8. boonieman

    boonieman Well-Known Member

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    What kind of wood are you burning? Some woods like pine can create a lot of creosote. If pine is all you have available, you can usually get around it by building a hot fire occasionally. Don't wait untill the creosote builds up too heavy though, or you risk a chimney fire. My stove has a bypass around the catalytic converter, not sure if new stoves have this or not. I go thru the bypass once or twice a week to fire it hotter and burn off most of the creosote. Do you have a chimney cap? Do you think maybe it's water coming into the flue? If it does that it comes out black kinda like creosote when it drains out.
     
  9. ceresone

    ceresone Well-Known Member Supporter

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    wood is dry split oak. and yes, chimney is capped--one of the type that has openings around the side. to be honest, this chimney has everyone stumped--but i'd really like to be able to use it
     
  10. Cabin Fever

    Cabin Fever Life NRA Member since 1976 Supporter

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    If you have that much water/creosote draining back out of the chimney the wood you are burning is not thoroughly seasoned (oak needs two years to dry after it is split) and/or you are burning too cool of a fire. The fire must be hot enough to warm the chimney all the way up, water vapor will not condense on a warm chimney.

    I had a block chimney similar to your's. It was completely on the outside of the house and it started at the basement level. It was about 20 feet in height and outside....I had the type of problem you are describing only once. It was on a cold night (-20ºF temp). I filled the woodstove before going to bed and turned the air control way down so the fire would last all night. The fire did last, but it was not hot enough to keep the 20-foot chimney warm at -20ºF. The water vapor from the wood condense inside the chimney, trickled down the liner and found its way inside the house. And I was using very seasoned oak! Since then, I never turned the damper way down and burned a hotter fire....the problem never reappeared.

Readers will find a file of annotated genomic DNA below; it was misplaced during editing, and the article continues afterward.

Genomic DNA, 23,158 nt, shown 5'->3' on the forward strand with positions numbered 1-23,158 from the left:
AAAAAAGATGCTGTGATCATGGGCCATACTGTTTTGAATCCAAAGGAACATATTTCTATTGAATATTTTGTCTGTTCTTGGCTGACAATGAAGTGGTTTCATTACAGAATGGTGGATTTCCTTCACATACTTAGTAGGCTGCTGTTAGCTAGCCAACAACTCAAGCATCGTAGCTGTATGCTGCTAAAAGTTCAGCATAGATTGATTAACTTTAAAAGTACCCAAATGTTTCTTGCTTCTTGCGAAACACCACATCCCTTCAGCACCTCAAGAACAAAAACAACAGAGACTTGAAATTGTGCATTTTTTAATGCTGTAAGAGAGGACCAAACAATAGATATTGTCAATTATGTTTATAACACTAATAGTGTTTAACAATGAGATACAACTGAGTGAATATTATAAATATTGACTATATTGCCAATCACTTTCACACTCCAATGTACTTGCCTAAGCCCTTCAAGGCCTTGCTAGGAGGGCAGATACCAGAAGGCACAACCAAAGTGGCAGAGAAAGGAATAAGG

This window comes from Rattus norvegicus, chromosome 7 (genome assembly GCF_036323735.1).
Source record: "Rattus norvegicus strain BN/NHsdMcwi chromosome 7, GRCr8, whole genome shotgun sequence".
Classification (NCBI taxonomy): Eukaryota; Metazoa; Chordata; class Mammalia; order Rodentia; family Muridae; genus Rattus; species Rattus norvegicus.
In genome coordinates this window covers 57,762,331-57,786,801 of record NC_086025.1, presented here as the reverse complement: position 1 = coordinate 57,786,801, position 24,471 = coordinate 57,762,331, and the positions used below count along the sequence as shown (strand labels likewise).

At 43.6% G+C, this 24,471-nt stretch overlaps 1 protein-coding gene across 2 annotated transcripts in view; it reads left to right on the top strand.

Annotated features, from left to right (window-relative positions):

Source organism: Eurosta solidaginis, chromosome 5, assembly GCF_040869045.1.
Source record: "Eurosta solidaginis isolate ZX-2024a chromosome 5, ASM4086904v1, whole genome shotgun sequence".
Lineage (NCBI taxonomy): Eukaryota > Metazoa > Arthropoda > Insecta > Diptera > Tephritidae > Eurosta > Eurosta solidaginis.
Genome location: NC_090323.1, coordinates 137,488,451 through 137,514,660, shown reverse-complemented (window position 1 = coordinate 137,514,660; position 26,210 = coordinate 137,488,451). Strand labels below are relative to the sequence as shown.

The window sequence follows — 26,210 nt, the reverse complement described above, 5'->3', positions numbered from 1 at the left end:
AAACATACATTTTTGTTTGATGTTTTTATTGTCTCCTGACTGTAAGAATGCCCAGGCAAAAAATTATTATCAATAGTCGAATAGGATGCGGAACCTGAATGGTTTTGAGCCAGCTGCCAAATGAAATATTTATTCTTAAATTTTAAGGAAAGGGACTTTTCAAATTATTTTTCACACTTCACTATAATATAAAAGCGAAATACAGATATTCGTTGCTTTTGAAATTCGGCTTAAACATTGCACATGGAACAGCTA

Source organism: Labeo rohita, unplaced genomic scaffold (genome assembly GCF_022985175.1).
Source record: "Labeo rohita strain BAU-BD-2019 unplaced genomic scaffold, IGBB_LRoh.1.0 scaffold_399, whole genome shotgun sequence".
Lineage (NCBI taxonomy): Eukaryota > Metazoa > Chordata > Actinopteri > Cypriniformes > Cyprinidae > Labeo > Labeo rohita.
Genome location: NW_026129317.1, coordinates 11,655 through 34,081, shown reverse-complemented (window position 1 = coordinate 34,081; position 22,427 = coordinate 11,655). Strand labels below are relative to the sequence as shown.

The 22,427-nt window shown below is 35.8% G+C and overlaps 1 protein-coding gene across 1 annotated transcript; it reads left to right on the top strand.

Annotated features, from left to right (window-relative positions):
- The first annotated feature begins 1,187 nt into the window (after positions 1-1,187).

With your set-up, I don't understand why the moisture dosent just trickle down into the bottom of the chimney.....I'm wondering why the water takes that 90º turn into the house? The only thing I can think of is the water vapor is condensing before it even enters the chimney...it might be condensing inside the "cold" rock wall...but you'd have to be buring a real cool fire or real green wood for that to happen.
     
  11. Boss Cooker

    Boss Cooker Well-Known Member

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    What size is the chimney flue? And, what size is the vent pipe on your stove? Could be the chimney is too large for the stove vent. This will slow down the draft and cool the smoke. This will cause a lot of creosote build and it will drain to a low point. Copperfield Chimney supply has a stainless flex liner with an insulation wrap that is easy to install. With the liner, your flue temp. will be hot enough to cure the cresote problem. You would need a chimney cap for the liner also. It would be the cheapest way to solve the problem. Check their website for information. I have installed several of them.
    And, don't forget to keep it clean. :hobbyhors
     
  12. Ross

    Ross Moderator Staff Member Supporter

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    I agree you have a wood problem more than a chimney problem, but Boss cooker has a good point too. The Clay should be rated for the heat but it's either too big and chilling or you're trying to put too much water up the chimney with a damped down stove. I use a clay lined chimney with my wood furnace and it only once trickled watery creosote in and it was a situation much like Cabins.